In Defense of Food Stamps

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A new report criticizes the food industry for reaping much of the benefit of food aid funding. Despite that, ordinary Americans are still the biggest beneficiaries of the program.

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[Enny Naruheni/Reuters]

When I was growing up, my family was never the beneficiary of food stamps. Not because we didn't qualify, but because my parents were too proud or ashamed to apply. My dad, an unskilled laborer, was often laid off during the winter months, and periodically at other times of the year as well. My mother's unremarkable teacher's pay barely allowed our family to scrape by during these periods and often my parents had to make sacrifices between paying for the house, buying heating fuel, and/or food.

Life's experiences shape us all, and it is mine that causes me to agree with some of Michele Simon's recent report, " Food Stamps: Follow the Money." I went on to earn a doctorate in public health nutrition, and then to work for the food industry before becoming a private consultant to large food companies and retailers.

So I certainly agree that food stamps are essential. However, I take great offense and object to Simon's primary message: banks, retailers, and food companies benefit more than the many millions of children, families, and elderly receiving these benefits. While the report focused on "big business," it lacked focus on the most important constituent group in this discussion -- the millions of Americans struggling with poverty. The recent House Agriculture Committee recommendation that the next farm bill cut $16 billion in food benefits makes the question more urgent. And it makes a clear-sighted examination of the economic and social costs of food stamps even more necessary.

It is no secret that we are living in a bleak economy and for millions, the worst ever experienced. In any given month during the first three months of 2012, 22.2 million households and 46.6 million individuals participated in the Supplemental Nutrition Assistance Program (SNAP) -- still referred to as food stamps in 22 states. In March of 2012, 1.8 million more Americans participated in SNAP compared to the same month in 2011. Maryland, Hawaii, and New Jersey saw increases of more than 10 percent between these periods.

During this 2012 period, the average cost per month to taxpayers was $6.5 billion, which included $6.1 billion in benefits, $237 million in state administrative costs, and $67 million for nutrition education). The average benefit per person was $133 per month or less than $550 for a family of four. It seems hardly significant to most, but for a family that is choosing between housing, heat, medicine, and/or food, it is very significant. The majority receives benefits for less than a year and the program provides a safety net to families during transitional economic times.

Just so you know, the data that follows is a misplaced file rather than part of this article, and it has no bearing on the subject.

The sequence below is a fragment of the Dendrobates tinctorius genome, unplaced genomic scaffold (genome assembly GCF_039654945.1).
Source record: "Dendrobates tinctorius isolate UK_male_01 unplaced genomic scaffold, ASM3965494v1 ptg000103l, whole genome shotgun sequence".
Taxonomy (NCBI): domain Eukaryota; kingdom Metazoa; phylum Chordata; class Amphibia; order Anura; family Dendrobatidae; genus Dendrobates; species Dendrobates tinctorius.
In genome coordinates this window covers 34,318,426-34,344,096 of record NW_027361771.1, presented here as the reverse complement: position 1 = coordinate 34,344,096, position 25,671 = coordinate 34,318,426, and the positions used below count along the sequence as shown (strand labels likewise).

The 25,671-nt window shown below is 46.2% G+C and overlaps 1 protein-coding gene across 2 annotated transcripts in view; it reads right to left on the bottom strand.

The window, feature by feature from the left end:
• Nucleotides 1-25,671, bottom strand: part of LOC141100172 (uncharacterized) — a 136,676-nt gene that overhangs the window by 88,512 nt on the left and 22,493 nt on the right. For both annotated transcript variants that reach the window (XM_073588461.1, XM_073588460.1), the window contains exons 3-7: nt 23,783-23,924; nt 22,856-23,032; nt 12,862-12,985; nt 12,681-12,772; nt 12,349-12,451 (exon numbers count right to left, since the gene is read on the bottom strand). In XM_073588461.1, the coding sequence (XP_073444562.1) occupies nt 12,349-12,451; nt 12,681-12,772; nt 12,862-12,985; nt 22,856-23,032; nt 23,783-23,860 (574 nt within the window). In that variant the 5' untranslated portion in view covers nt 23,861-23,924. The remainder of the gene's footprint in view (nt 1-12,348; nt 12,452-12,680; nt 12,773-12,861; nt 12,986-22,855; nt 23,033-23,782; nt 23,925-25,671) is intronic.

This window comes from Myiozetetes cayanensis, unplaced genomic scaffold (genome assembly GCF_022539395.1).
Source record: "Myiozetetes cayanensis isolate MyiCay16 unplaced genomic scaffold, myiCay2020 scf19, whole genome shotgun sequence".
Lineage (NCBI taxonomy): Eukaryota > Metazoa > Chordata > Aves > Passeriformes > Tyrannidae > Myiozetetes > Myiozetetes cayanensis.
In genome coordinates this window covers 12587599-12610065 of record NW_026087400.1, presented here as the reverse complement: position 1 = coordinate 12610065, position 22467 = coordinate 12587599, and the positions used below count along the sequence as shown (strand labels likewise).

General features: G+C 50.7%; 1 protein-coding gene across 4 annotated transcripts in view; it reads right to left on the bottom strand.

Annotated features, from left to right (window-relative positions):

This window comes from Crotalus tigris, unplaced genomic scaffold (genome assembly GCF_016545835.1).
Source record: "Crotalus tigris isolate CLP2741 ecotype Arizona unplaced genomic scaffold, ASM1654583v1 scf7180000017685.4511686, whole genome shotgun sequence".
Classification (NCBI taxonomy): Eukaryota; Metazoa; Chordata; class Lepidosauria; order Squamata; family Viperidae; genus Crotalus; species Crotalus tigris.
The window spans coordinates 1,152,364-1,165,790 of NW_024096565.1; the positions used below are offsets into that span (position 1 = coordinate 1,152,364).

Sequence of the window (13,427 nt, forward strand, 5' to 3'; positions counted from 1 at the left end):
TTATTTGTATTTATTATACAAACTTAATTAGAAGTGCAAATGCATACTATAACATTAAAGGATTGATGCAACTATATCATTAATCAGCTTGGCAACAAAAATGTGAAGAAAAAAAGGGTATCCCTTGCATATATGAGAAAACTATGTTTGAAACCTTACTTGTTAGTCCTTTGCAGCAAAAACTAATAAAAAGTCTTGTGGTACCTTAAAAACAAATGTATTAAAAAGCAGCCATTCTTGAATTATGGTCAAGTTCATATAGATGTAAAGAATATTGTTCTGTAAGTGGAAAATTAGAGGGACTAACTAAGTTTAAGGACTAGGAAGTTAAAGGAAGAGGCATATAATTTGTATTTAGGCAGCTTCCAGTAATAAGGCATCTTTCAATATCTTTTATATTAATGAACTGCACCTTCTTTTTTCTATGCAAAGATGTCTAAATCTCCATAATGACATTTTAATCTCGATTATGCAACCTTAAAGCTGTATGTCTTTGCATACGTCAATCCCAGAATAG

The majority of SNAP participants are children and older adults. In 2010, 76 percent of SNAP households included a child under the age of 18 or an adult 60 or older. This consumed 85 percent of all benefits. Many households and individuals represent the "working poor" (having earned income). According to the Food Research and Action Committee (FRAC), high rates of unemployment and underemployment are significantly contributing to increased need. In 2010, 41 percent of all SNAP participants lived in a household with earned income. Just 15 percent of SNAP households had incomes above the federal poverty guideline ($22,050 for a family of four). Almost 20 percent of beneficiaries had no cash income of any kind.

According to recent US Census Bureau and USDA Food and Nutrition Services (FNS) reports; SNAP is working as intended. It is helping to lift families out of poverty and decrease the number of food insecure individuals and households. 3.9 million people, including 1.7 million children, were lifted above the poverty line in 2010 according to the Census Bureau's latest report on poverty and income in the United States. In many states, SNAP benefits lifted a significant percentage of households above 101 percent of the poverty level including New York (33.5 percent), Vermont (26 percent), Rhode Island (25.1 percent), and Massachusetts (23 percent).

Simon's report would have one believe that SNAP participants have diets that are far inferior to that of the average American. In fact, according to the USDA's April report, "Building a Healthier America," SNAP participants have diets that are similar to those of higher-income Americans. The Healthy Eating Index scores released by the USDA show that no group is demonstrating a stellar performance with regard to diet quality.